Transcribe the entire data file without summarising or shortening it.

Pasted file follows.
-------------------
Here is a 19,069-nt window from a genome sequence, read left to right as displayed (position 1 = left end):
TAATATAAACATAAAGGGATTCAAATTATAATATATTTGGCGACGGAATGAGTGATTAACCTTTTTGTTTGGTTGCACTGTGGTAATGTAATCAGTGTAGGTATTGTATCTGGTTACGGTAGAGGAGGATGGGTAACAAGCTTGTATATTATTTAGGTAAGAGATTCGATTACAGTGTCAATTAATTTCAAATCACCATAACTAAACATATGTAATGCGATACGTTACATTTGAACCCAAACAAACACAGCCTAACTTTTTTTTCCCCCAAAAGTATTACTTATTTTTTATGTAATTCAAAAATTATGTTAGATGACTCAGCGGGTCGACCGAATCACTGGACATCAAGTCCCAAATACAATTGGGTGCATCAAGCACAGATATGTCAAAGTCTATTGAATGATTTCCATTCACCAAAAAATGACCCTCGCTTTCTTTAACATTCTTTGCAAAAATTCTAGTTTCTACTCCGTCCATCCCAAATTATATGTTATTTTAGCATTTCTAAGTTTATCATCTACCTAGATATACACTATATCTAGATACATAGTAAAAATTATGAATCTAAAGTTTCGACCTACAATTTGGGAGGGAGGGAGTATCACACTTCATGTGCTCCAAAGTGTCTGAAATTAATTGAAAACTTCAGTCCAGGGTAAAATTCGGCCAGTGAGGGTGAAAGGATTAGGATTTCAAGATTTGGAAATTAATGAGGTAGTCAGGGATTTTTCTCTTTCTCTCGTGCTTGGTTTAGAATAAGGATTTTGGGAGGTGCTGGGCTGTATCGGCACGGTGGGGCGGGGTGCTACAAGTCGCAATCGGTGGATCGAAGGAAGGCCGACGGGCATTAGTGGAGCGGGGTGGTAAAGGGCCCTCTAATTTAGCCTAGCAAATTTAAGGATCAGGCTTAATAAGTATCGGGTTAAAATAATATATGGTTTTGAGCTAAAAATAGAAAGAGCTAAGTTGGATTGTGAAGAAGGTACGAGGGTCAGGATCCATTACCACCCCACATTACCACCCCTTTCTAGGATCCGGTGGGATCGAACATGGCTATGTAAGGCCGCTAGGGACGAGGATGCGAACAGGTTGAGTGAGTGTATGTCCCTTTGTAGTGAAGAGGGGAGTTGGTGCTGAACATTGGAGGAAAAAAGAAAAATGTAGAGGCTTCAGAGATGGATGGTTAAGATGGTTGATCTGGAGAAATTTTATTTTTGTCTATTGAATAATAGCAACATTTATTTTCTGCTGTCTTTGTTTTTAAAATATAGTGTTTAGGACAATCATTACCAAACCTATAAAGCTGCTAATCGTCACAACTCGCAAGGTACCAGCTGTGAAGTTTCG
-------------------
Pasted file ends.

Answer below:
Here is a 19,069-nt window from a genome sequence, read left to right as displayed (position 1 = left end):
TAATATAAACATAAAGGGATTCAAATTATAATATATTTGGCGACGGAATGAGTGATTAACCTTTTTGTTTGGTTGCACTGTGGTAATGTAATCAGTGTAGGTATTGTATCTGGTTACGGTAGAGGAGGATGGGTAACAAGCTTGTATATTATTTAGGTAAGAGATTCGATTACAGTGTCAATTAATTTCAAATCACCATAACTAAACATATGTAATGCGATACGTTACATTTGAACCCAAACAAACACAGCCTAACTTTTTTTTCCCCCAAAAGTATTACTTATTTTTTATGTAATTCAAAAATTATGTTAGATGACTCAGCGGGTCGACCGAATCACTGGACATCAAGTCCCAAATACAATTGGGTGCATCAAGCACAGATATGTCAAAGTCTATTGAATGATTTCCATTCACCAAAAAATGACCCTCGCTTTCTTTAACATTCTTTGCAAAAATTCTAGTTTCTACTCCGTCCATCCCAAATTATATGTTATTTTAGCATTTCTAAGTTTATCATCTACCTAGATATACACTATATCTAGATACATAGTAAAAATTATGAATCTAAAGTTTCGACCTACAATTTGGGAGGGAGGGAGTATCACACTTCATGTGCTCCAAAGTGTCTGAAATTAATTGAAAACTTCAGTCCAGGGTAAAATTCGGCCAGTGAGGGTGAAAGGATTAGGATTTCAAGATTTGGAAATTAATGAGGTAGTCAGGGATTTTTCTCTTTCTCTCGTGCTTGGTTTAGAATAAGGATTTTGGGAGGTGCTGGGCTGTATCGGCACGGTGGGGCGGGGTGCTACAAGTCGCAATCGGTGGATCGAAGGAAGGCCGACGGGCATTAGTGGAGCGGGGTGGTAAAGGGCCCTCTAATTTAGCCTAGCAAATTTAAGGATCAGGCTTAATAAGTATCGGGTTAAAATAATATATGGTTTTGAGCTAAAAATAGAAAGAGCTAAGTTGGATTGTGAAGAAGGTACGAGGGTCAGGATCCATTACCACCCCACATTACCACCCCTTTCTAGGATCCGGTGGGATCGAACATGGCTATGTAAGGCCGCTAGGGACGAGGATGCGAACAGGTTGAGTGAGTGTATGTCCCTTTGTAGTGAAGAGGGGAGTTGGTGCTGAACATTGGAGGAAAAAAGAAAAATGTAGAGGCTTCAGAGATGGATGGTTAAGATGGTTGATCTGGAGAAATTTTATTTTTGTCTATTGAATAATAGCAACATTTATTTTCTGCTGTCTTTGTTTTTAAAATATAGTGTTTAGGACAATCATTACCAAACCTATAAAGCTGCTAATCGTCACAACTCGCAAGGTACCAGCTGTGAAGTTTCG